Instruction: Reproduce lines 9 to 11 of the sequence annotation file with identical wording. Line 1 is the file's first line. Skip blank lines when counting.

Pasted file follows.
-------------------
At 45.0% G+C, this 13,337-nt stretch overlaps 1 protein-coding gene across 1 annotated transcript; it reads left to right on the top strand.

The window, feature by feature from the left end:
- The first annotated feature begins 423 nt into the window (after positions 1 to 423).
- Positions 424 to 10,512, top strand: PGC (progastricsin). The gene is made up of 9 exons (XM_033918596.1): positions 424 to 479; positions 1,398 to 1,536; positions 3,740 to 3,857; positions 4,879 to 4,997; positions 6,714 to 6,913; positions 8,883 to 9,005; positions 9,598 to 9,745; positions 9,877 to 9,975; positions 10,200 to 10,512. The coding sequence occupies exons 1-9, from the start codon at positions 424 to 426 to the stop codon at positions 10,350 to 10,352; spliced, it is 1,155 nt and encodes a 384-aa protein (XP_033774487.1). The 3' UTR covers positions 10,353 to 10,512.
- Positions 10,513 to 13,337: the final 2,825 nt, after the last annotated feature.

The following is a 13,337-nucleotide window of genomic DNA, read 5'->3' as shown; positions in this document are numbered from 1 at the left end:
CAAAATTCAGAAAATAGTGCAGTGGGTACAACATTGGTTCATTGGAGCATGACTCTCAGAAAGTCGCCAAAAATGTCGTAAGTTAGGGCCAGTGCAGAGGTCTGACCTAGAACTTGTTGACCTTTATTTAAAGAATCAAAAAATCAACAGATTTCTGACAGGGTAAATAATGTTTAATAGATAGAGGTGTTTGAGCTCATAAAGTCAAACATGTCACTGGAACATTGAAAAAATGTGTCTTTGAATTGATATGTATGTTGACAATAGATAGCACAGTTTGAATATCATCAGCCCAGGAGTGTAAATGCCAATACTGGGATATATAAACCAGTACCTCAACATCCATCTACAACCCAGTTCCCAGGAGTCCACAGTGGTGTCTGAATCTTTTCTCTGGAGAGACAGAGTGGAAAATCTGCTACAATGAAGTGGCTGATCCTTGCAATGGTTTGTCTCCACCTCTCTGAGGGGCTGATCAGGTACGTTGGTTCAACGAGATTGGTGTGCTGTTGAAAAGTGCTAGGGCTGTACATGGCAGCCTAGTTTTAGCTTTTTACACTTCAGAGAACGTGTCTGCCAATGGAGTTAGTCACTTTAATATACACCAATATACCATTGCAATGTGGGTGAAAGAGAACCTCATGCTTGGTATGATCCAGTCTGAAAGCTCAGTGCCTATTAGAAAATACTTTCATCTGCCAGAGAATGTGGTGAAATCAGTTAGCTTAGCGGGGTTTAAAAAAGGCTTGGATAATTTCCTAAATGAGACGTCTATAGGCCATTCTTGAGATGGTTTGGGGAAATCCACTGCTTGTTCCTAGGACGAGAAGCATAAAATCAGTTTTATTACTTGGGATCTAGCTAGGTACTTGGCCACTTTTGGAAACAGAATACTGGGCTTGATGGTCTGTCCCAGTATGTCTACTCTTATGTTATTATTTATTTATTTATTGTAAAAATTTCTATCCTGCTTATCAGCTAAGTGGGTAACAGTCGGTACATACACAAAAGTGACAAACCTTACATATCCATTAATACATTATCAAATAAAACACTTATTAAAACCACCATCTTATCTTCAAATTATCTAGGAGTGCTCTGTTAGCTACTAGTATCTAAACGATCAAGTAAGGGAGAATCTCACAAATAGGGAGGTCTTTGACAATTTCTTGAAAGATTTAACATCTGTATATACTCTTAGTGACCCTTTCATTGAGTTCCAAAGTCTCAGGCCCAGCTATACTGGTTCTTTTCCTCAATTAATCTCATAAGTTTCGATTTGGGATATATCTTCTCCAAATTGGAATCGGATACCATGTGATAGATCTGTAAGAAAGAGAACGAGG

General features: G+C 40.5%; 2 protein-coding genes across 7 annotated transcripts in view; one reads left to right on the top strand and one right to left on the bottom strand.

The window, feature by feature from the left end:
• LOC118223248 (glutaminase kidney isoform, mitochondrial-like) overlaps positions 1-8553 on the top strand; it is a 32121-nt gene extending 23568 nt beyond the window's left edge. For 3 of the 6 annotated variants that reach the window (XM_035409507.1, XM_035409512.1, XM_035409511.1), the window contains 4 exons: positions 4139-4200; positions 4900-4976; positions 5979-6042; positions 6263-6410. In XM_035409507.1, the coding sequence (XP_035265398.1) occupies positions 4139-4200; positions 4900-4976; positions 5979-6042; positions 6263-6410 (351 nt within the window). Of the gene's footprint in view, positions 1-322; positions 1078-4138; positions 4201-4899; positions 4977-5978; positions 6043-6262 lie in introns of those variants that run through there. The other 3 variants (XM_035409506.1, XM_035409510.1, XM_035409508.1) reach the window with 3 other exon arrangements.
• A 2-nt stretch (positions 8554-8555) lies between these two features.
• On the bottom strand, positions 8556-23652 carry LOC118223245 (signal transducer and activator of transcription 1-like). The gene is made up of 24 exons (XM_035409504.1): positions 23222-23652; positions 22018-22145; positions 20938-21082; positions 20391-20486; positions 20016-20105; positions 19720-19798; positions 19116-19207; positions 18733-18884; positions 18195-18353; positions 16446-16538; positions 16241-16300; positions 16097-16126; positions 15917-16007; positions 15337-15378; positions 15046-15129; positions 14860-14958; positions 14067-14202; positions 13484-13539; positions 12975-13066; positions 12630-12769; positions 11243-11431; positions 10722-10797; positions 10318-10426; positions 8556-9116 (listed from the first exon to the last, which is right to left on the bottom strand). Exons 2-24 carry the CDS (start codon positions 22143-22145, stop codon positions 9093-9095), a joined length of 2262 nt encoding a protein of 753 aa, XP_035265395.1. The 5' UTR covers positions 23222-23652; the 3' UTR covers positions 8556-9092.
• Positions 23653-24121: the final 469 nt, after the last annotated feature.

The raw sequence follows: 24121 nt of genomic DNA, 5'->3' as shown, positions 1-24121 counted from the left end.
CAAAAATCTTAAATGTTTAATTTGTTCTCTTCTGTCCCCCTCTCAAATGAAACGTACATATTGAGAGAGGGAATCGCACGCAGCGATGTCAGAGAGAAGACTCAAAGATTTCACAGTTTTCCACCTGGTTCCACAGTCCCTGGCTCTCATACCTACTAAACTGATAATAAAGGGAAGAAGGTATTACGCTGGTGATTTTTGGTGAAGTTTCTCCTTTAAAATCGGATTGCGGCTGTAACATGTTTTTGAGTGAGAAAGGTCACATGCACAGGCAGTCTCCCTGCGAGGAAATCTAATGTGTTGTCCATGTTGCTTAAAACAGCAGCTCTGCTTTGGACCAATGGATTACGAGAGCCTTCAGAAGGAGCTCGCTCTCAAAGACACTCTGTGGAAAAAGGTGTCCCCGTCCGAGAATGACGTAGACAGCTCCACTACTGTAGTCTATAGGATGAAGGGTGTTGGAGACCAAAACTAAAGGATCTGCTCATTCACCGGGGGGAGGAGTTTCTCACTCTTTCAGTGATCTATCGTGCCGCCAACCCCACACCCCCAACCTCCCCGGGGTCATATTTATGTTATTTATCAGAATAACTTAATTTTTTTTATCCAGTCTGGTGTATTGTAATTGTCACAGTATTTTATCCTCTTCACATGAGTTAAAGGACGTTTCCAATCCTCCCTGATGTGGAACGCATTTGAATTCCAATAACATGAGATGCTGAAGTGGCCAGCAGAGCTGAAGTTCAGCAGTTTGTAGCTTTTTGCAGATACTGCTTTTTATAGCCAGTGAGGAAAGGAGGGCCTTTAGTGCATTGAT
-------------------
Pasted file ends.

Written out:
The window, feature by feature from the left end:
• LOC118223248 (glutaminase kidney isoform, mitochondrial-like) overlaps positions 1-8553 on the top strand; it is a 32121-nt gene extending 23568 nt beyond the window's left edge. For 3 of the 6 annotated variants that reach the window (XM_035409507.1, XM_035409512.1, XM_035409511.1), the window contains 4 exons: positions 4139-4200; positions 4900-4976; positions 5979-6042; positions 6263-6410. In XM_035409507.1, the coding sequence (XP_035265398.1) occupies positions 4139-4200; positions 4900-4976; positions 5979-6042; positions 6263-6410 (351 nt within the window). Of the gene's footprint in view, positions 1-322; positions 1078-4138; positions 4201-4899; positions 4977-5978; positions 6043-6262 lie in introns of those variants that run through there. The other 3 variants (XM_035409506.1, XM_035409510.1, XM_035409508.1) reach the window with 3 other exon arrangements.
• A 2-nt stretch (positions 8554-8555) lies between these two features.